Synopsis: Simple Molecules for Accurate Clocks

Researchers propose using one-electron molecules for a new class of ultrahigh-precision clocks.
Synopsis figure
S. Schiller et al., Phys. Rev. Lett (2014)

Are fundamental constants really constant in time and space? Answering this question requires measurements of quantities such as the electron-proton mass ratio with extraordinary accuracy. One method is to look for small changes in molecular vibrational frequencies, but improved measurements will require a new generation of clocks. The cesium clock, with an uncertainty of few parts in 1016, is the best atomic clock suitable for such tests. Writing in Physical Review Letters, Stephan Schiller of the Heinrich Heine University Düsseldorf, Germany, and colleagues propose that clocks based on some of the simplest molecules [molecular hydrogen (H2+) and hydrogen-deuterium (HD+)] may allow researchers to eventually achieve uncertainties at the 1×10-17 level, outperforming existing schemes based on atomic transitions.

One-electron hydrogenlike molecules have a key advantage: their properties can be calculated with high accuracy, allowing an optimal selection of molecular transition frequencies. And what may seem like a disadvantage—the complexity of a molecule versus an atom—can actually improve accuracy: a subset of the many molecular transition lines can exhibit very low sensitivity to external electric and magnetic fields. The researchers propose an additional trick: a “composite frequency” method in which a clock’s frequency results from the weighted sum of multiples of these “robust” frequencies. Since the shifts of these transitions due to perturbations have different values, they can cancel out to yield a composite frequency with much-improved accuracy.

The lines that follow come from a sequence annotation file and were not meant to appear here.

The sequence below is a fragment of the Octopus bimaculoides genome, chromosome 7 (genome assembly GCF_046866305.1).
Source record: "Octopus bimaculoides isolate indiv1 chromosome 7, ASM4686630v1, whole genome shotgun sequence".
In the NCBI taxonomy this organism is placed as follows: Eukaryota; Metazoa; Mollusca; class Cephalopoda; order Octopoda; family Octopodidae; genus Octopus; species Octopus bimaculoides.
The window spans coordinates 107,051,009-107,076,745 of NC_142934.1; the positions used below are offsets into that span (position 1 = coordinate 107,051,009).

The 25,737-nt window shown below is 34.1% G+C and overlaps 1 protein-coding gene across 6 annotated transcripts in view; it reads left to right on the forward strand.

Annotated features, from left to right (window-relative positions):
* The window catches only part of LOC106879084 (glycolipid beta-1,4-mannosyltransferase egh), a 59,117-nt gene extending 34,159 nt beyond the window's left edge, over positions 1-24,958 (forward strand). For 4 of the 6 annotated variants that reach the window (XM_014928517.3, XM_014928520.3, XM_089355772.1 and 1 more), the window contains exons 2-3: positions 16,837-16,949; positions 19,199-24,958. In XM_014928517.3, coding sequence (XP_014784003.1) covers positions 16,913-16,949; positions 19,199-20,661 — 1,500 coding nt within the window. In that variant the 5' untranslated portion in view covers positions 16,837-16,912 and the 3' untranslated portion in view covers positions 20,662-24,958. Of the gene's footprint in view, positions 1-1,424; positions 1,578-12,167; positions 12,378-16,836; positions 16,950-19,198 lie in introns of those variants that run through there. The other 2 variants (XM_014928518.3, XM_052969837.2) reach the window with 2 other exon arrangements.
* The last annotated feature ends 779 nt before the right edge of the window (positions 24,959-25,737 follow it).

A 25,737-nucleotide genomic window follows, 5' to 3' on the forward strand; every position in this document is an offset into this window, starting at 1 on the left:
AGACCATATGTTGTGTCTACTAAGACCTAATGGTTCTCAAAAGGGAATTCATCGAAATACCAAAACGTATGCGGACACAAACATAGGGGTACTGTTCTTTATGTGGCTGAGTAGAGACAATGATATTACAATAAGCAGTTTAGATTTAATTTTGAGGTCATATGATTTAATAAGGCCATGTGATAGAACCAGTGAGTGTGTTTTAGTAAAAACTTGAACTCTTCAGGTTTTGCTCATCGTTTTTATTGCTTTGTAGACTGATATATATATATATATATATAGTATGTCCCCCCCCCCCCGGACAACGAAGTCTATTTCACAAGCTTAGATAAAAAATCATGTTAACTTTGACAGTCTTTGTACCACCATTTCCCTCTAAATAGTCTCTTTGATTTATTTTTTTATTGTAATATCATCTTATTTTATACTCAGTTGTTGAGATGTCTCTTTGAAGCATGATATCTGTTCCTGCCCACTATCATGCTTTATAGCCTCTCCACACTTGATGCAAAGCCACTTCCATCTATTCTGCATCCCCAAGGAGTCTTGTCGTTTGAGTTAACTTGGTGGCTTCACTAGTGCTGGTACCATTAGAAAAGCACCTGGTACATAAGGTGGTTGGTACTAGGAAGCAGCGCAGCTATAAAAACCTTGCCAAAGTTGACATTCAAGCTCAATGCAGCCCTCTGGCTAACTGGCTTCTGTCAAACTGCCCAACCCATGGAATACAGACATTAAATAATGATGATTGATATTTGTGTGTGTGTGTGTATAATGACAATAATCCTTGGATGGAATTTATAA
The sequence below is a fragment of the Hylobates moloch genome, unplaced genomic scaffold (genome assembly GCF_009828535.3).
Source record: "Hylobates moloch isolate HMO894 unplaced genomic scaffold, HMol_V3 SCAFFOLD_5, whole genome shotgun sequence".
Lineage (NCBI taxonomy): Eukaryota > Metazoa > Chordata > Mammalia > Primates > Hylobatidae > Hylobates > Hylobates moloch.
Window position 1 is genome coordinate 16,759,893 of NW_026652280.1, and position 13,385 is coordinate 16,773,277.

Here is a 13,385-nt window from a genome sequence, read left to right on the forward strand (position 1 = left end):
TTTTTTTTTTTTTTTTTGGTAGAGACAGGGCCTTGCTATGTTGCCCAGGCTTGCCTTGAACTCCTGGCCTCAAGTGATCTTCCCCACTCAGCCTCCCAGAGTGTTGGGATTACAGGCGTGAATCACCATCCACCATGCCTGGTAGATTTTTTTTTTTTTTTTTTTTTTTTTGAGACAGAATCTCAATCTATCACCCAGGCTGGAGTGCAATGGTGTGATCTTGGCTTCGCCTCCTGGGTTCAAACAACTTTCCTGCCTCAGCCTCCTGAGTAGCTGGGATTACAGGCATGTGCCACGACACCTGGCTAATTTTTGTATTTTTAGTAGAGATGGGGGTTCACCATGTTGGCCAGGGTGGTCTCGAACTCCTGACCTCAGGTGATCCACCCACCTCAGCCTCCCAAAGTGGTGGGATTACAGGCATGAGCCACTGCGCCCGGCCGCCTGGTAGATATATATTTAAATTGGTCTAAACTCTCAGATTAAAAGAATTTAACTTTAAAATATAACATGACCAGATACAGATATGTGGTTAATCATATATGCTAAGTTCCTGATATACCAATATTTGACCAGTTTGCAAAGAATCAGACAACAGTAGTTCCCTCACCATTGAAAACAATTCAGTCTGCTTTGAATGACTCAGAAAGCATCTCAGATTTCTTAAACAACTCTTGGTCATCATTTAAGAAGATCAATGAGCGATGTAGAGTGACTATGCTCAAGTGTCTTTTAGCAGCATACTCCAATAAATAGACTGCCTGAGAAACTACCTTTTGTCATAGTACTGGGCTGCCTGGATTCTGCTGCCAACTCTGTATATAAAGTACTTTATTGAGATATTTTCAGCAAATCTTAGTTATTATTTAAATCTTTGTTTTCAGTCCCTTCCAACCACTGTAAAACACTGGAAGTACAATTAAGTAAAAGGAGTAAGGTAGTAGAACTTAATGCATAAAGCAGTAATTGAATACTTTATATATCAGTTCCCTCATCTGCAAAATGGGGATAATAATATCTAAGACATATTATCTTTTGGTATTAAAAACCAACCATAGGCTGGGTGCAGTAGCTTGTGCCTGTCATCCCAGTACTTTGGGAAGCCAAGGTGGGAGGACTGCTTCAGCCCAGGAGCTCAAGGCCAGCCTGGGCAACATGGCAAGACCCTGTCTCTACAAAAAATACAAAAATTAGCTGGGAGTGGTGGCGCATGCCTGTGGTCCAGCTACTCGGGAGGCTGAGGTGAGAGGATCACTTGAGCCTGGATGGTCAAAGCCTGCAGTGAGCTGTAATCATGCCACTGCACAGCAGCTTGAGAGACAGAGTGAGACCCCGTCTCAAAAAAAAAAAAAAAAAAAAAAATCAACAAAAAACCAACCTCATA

The authors calculated that a multiple-transition clock based on HD+ and H2+ would feature a 60-fold and 3-fold accuracy improvement compared to a single-transition clock, leading to an uncertainty of 5×10-18 and less than 2×10-17, respectively. The gain comes at the cost of additional complexity due to the multiple spectroscopic sources needed for the clock’s functioning, but preliminary experiments in the authors’ labs show show setting up such schemes is technologically feasible. – David Voss


Announcements

More Announcements »

Subject Areas

Atomic and Molecular Physics

Previous Synopsis

Metamaterials

Sound Switch

Read More »

Next Synopsis

Related Articles

Viewpoint: Superfluids Hit the Street
Atomic and Molecular Physics

Viewpoint: Superfluids Hit the Street

A flow pattern dubbed the von Kármán vortex street, which is renowned for its aesthetic beauty and extreme power, has been created in a superfluid. Read More »

Viewpoint: Lamb Shift Spotted in Cold Gases
Atomic and Molecular Physics

Viewpoint: Lamb Shift Spotted in Cold Gases

Cold atomic gases exhibit a phononic analog of the Lamb shift, in which energy levels shift in the presence of the quantum vacuum. Read More »

Synopsis: Quantum Droplets Swell to a Macrodrop
Atomic and Molecular Physics

Synopsis: Quantum Droplets Swell to a Macrodrop

Experiments with ultracold magnetic atoms reveal liquid-like quantum droplets that are 20 times larger than previously observed droplets.    Read More »

More Articles